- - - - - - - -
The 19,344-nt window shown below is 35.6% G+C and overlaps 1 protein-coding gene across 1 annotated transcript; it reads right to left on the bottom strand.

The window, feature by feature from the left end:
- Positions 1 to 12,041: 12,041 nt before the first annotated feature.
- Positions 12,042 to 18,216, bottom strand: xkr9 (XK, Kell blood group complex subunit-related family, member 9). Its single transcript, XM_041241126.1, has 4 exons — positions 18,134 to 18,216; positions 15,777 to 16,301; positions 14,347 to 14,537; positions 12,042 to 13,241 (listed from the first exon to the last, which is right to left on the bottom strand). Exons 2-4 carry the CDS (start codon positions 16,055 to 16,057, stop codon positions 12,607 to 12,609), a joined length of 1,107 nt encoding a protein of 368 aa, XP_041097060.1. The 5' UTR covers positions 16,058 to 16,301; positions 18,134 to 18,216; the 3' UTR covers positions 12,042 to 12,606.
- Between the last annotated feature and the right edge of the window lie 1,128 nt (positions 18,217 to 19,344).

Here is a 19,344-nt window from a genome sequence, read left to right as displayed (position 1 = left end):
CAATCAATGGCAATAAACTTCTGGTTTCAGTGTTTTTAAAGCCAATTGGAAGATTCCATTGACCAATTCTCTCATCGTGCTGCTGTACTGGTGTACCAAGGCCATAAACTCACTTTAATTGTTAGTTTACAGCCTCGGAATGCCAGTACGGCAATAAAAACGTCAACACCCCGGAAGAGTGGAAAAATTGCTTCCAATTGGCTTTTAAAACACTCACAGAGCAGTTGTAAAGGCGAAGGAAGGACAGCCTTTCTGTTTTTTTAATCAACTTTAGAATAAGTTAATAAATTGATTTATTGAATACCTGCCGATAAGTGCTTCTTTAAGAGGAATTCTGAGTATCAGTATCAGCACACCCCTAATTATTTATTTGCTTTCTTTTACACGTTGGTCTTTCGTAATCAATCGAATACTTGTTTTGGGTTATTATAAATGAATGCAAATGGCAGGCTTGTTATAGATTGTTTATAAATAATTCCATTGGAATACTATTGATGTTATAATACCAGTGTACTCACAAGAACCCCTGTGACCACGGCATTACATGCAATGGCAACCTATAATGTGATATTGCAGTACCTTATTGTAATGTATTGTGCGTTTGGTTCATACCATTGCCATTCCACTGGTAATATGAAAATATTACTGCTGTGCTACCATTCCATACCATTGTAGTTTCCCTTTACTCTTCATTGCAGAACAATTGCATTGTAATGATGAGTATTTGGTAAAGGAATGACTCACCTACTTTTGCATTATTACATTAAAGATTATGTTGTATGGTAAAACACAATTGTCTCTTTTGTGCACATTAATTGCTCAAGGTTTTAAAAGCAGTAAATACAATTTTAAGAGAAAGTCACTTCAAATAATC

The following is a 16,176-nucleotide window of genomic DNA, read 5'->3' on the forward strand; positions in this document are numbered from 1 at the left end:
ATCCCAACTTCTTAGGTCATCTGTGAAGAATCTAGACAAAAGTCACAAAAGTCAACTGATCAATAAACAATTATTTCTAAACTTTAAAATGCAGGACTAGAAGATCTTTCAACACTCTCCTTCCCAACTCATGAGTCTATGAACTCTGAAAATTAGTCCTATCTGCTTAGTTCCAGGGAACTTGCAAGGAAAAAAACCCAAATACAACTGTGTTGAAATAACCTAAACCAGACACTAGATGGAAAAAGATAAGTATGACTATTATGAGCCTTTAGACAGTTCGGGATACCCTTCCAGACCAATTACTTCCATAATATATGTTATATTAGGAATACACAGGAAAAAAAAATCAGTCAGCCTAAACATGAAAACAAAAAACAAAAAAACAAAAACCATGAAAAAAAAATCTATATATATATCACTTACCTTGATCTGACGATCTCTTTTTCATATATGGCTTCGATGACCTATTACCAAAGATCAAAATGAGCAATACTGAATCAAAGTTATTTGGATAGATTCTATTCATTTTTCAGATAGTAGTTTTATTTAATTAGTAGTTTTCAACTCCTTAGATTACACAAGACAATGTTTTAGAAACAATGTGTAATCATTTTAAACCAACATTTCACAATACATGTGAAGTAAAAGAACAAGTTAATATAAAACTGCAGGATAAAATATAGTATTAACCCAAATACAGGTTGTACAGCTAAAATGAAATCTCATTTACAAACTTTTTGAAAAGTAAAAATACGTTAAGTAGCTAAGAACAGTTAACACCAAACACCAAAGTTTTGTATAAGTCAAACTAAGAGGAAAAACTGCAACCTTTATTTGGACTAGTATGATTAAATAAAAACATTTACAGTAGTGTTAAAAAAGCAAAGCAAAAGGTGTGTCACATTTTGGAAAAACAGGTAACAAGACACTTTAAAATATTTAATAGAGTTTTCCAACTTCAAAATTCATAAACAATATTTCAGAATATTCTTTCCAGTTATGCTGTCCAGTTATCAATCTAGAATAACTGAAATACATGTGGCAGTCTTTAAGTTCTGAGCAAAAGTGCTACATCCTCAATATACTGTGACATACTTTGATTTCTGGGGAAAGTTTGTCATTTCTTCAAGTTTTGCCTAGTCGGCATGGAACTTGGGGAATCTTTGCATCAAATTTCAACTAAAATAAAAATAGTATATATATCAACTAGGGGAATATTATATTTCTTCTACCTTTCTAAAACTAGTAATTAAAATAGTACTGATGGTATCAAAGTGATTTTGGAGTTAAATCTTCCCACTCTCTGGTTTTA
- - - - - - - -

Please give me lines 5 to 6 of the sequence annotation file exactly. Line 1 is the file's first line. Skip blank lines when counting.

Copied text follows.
- Between the last annotated feature and the right edge of the window lie 1,128 nt (positions 18,217 to 19,344).

Here is a 19,344-nt window from a genome sequence, read left to right as displayed (position 1 = left end):